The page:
Fullowka et al. v. Pinkerton's of Canada Ltd. et al., (2008) 437 A.R. 400 (NWTCA)

JudgeVertes, J.A.
CourtCourt of Appeal (Northwest Territories)
Case DateSeptember 22, 2008
JurisdictionNorthwest Territories
Citations(2008), 437 A.R. 400 (NWTCA)

Fullowka v. Pinkerton's (2008), 437 A.R. 400 (NWTCA);

      433 W.A.C. 400

MLB headnote and full text

Temp. Cite: [2008] A.R. TBEd. OC.003

Pinkerton's of Canada Limited, The Government of the Northwest Territories as represented by the Commissioner of the Northwest Territories, National Automobile, Aerospace, Transportation and General Workers Union of Canada and Timothy Alexander Bettger (appellants/respondents by cross-appeal) and Sheila Fullowka, Doreen Shauna Hourie, Tracey Neill, Judit Pandev, Ella May Carol Riggs, Doreen Vodnoski, Carlene Dawn Rowsell, Karen Russell and Bonnie Lou Sawler (respondents/appellants by cross-appeal) and James O'Neil (respondent/appellant by cross-appeal) and Harry Seeton, Allan Raymond Shearing and Roger Wallace Warren (respondents/respondents by cross-appeal) and Royal Oak Ventures Inc. (formerly Royal Oak Mines Inc.)

(respondent)

(A-0001-AP2005000021; 2008 NWTCA 10)

Indexed As: Fullowka et al. v. Pinkerton's of Canada Ltd. et al.

Northwest Territories Court of Appeal

Vertes, J.A.

September 22, 2008.

Summary:

In 1992, unionized miners were engaged in a lengthy strike marred by violence, threats and intimidation after the mine owner brought in replacement workers to keep the mine operating. The union acquiesced in, or endorsed, the illegal conduct of its members. The owner retained Pinkerton's to provide security for the mine site. One striking miner (Warren) surreptitiously entered the mine at one of the 23 points of entry and placed explosives on the rail line. Nine miners were killed when their rail car struck and detonated the explosives. Three were replacement workers. Six were union members who had crossed the picket line. Warren was convicted of nine counts of second degree murder. The surviving family members of the nine miners sued for damages. The miner who first came upon the scene after the explosion (O'Neil) commenced a separate action for damages for post traumatic stress disorder. The defendants included the mine owner, Pinkerton's, the N.W.T. government, the national union and locals, local union officials, Warren and another striking miner.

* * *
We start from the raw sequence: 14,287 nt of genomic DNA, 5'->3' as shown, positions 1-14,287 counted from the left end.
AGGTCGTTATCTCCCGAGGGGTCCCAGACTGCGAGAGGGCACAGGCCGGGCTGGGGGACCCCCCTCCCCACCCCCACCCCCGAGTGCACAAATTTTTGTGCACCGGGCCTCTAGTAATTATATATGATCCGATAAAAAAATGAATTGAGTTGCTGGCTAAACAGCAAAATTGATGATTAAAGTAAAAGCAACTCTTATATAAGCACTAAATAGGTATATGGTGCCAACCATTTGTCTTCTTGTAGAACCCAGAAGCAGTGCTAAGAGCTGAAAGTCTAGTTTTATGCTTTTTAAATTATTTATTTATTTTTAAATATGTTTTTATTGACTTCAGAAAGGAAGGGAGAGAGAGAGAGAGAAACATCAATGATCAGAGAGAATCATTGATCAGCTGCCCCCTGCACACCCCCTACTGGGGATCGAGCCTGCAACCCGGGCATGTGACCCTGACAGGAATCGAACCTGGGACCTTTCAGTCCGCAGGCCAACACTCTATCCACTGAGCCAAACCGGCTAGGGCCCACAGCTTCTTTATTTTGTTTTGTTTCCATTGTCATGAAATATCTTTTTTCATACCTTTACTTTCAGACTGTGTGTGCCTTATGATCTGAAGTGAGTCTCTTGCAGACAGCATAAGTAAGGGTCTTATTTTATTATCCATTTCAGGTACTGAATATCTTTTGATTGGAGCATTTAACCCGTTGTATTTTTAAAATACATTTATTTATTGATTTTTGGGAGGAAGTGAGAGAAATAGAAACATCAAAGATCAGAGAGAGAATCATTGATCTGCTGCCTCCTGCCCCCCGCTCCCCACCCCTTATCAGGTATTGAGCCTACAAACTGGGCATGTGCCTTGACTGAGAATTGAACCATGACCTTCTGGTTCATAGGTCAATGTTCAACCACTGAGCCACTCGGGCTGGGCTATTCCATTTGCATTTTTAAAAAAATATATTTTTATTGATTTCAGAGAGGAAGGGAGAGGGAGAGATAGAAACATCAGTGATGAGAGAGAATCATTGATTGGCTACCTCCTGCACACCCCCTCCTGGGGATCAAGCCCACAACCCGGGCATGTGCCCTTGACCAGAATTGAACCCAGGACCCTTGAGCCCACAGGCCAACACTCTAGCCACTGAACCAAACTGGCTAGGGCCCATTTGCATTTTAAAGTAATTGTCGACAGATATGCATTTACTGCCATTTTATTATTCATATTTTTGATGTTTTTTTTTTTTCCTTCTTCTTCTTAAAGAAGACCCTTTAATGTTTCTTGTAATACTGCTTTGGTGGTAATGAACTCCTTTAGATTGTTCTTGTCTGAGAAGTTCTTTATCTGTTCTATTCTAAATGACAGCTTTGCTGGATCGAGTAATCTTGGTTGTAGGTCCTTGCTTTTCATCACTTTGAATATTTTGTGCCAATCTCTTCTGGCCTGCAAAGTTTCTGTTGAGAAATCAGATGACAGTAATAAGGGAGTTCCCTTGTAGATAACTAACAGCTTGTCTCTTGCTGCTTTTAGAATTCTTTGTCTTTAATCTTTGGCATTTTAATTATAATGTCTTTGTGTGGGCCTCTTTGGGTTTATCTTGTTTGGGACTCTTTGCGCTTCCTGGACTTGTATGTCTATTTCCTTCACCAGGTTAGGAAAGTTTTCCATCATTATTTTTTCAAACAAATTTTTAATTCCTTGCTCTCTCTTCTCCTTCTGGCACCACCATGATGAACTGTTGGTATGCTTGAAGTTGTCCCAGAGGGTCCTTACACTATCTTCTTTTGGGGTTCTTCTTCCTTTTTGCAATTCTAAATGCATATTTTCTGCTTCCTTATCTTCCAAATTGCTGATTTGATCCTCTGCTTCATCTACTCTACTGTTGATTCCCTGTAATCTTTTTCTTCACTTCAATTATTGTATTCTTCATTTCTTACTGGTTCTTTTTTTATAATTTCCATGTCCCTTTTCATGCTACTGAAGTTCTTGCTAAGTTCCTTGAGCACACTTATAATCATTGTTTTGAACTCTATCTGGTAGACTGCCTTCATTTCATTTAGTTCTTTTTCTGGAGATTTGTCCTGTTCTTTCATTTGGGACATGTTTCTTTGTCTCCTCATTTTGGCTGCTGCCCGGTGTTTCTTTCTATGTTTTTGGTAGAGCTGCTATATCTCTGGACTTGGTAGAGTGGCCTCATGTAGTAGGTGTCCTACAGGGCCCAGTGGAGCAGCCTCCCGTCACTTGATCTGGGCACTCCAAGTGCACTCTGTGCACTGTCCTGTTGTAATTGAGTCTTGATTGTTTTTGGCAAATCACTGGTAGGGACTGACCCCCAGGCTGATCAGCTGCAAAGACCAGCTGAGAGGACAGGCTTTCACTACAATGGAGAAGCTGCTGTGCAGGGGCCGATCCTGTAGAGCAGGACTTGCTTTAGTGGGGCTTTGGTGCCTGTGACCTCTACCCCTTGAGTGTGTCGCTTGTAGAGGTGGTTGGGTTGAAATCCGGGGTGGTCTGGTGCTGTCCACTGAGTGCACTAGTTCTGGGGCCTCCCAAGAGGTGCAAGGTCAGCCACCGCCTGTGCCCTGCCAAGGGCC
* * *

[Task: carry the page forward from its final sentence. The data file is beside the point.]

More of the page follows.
The Northwest Territories Supreme Court, in a judgment reported 2004 NWTSC 66, allowed both actions. All of the defendants (except Sheridan and Hargrove) were either sufficiently proximate to the plaintiffs to qualify as "neighbours" or were "occupiers" under occupier's liability law. Accordingly, a duty of care was established. Warren's criminal act was a continuation or escalation of condoned violence and was foreseeable. There were no policy reasons negating a duty of care. The mine owner was negligent in keeping the mine open using replacement workers, when it should have known that threatened violence would lead to death or bodily harm, and in failing to bargain in good faith. Pinkerton's was negligent in failing to take reasonable steps to control the violence. The N.W.T. government was liable for failing to use its powers to shut down the mine in the face of the unsafe conditions created by the threatened violence. The unions, their officers and members were liable for inciting, acquiescing in and doing nothing to stop the violence. All of the defendants materially contributed to the plaintiffs' losses. Liability was apportioned to the defendants based on their relative degree of fault. The mine owner, Pinkerton's, the N.W.T. government, the national union and two union members appealed the findings of liability and quantum against them. After the appeal was filed, the mine owner settled with the plaintiffs, paying a certain sum on account of damages and costs. The plaintiffs cross-appealed the quantification of damages. The central issues were the test for causation and whether any of the defendants owed a duty of care to the plaintiffs to prevent the intentional acts of another tortfeasor (Warren).

The Northwest Territories Court of Appeal, in a judgment reported (2008), 433 A.R. 69; 429 W.A.C. 69, allowed the appeal and dismissed the cross- appeal. None of the defendants owed the plaintiffs a duty of care to take reasonable steps to prevent Warren's intentional criminal act. The court invited further submissions on costs. The successful defendants sought costs of the trial and appeal, some seeking enhanced costs based on offers that were made. The plaintiffs sought a Sanderson or Bullock order requiring the mine owner to pay any costs awarded to the defendants.